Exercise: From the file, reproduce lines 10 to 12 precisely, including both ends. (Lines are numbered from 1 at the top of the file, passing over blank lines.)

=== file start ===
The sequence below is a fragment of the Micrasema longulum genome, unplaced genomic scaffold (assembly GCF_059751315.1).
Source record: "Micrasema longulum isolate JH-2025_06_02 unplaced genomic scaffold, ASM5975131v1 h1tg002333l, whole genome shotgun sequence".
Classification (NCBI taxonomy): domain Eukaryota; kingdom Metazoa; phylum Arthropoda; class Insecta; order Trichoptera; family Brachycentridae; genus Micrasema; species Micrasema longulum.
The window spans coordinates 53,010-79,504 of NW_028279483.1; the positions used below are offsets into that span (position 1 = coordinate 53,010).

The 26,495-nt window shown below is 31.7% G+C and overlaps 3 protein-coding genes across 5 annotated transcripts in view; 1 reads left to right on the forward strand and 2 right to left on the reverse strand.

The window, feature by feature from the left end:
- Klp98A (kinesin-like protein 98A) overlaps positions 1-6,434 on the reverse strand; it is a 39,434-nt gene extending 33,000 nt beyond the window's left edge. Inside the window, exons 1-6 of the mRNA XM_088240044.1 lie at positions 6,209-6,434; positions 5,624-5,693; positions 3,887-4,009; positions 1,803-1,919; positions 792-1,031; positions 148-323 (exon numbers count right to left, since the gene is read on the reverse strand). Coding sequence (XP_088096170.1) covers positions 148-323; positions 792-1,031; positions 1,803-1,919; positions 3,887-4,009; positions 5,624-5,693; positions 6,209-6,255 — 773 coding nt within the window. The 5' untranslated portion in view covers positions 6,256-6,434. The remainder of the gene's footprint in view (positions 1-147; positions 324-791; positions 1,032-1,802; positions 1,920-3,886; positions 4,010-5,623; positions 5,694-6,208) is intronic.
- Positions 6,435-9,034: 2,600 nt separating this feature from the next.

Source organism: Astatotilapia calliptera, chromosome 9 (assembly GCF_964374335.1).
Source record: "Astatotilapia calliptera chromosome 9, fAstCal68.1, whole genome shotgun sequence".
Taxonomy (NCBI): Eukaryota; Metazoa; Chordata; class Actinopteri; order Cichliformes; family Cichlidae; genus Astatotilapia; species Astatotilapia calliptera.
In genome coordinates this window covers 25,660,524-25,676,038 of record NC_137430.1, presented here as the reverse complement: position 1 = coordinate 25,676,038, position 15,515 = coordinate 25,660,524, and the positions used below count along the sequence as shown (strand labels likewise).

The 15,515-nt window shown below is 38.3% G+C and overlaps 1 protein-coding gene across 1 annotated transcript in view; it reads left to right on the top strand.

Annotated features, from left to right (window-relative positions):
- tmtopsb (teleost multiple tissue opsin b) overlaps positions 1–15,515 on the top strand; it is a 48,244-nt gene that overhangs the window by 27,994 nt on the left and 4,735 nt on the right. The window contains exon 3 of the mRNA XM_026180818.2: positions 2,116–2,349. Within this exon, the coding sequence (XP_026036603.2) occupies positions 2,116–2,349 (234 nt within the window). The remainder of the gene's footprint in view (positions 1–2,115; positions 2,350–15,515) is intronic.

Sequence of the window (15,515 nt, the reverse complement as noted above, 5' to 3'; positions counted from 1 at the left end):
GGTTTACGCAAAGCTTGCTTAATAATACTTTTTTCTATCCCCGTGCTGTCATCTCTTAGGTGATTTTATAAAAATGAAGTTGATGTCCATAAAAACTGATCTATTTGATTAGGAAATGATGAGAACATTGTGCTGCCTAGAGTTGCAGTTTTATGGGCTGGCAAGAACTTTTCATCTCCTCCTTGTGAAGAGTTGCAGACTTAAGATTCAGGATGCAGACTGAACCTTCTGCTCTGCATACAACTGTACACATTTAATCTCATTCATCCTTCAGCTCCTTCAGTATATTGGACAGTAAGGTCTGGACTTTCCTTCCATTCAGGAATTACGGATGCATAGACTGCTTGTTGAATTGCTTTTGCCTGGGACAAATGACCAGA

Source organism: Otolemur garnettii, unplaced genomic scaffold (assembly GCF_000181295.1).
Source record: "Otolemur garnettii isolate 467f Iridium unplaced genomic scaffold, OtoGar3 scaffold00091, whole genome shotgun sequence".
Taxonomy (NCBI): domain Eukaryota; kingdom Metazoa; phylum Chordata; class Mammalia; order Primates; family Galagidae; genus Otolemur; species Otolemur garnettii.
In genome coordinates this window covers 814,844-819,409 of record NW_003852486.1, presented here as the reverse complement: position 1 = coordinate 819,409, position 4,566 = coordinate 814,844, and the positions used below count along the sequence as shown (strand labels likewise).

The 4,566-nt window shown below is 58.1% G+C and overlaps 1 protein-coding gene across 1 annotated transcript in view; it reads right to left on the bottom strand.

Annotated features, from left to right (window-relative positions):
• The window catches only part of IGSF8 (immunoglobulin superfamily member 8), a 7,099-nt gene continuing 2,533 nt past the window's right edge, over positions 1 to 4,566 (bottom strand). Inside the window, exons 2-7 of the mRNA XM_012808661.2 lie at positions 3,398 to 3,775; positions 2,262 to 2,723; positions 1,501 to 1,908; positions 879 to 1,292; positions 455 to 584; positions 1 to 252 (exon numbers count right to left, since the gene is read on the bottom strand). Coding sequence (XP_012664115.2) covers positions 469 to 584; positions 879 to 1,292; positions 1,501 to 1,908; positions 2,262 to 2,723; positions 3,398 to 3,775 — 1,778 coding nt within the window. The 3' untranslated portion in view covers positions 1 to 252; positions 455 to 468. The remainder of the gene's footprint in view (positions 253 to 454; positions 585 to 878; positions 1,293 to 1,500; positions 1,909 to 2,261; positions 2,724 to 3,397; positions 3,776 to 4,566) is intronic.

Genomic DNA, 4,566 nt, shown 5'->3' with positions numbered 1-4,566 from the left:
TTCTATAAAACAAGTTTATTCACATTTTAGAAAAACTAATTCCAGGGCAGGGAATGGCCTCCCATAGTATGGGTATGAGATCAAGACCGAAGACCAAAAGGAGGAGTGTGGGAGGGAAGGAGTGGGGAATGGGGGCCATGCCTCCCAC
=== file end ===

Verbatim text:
Source record: "Astatotilapia calliptera chromosome 9, fAstCal68.1, whole genome shotgun sequence".
Taxonomy (NCBI): Eukaryota; Metazoa; Chordata; class Actinopteri; order Cichliformes; family Cichlidae; genus Astatotilapia; species Astatotilapia calliptera.
In genome coordinates this window covers 25,660,524-25,676,038 of record NC_137430.1, presented here as the reverse complement: position 1 = coordinate 25,676,038, position 15,515 = coordinate 25,660,524, and the positions used below count along the sequence as shown (strand labels likewise).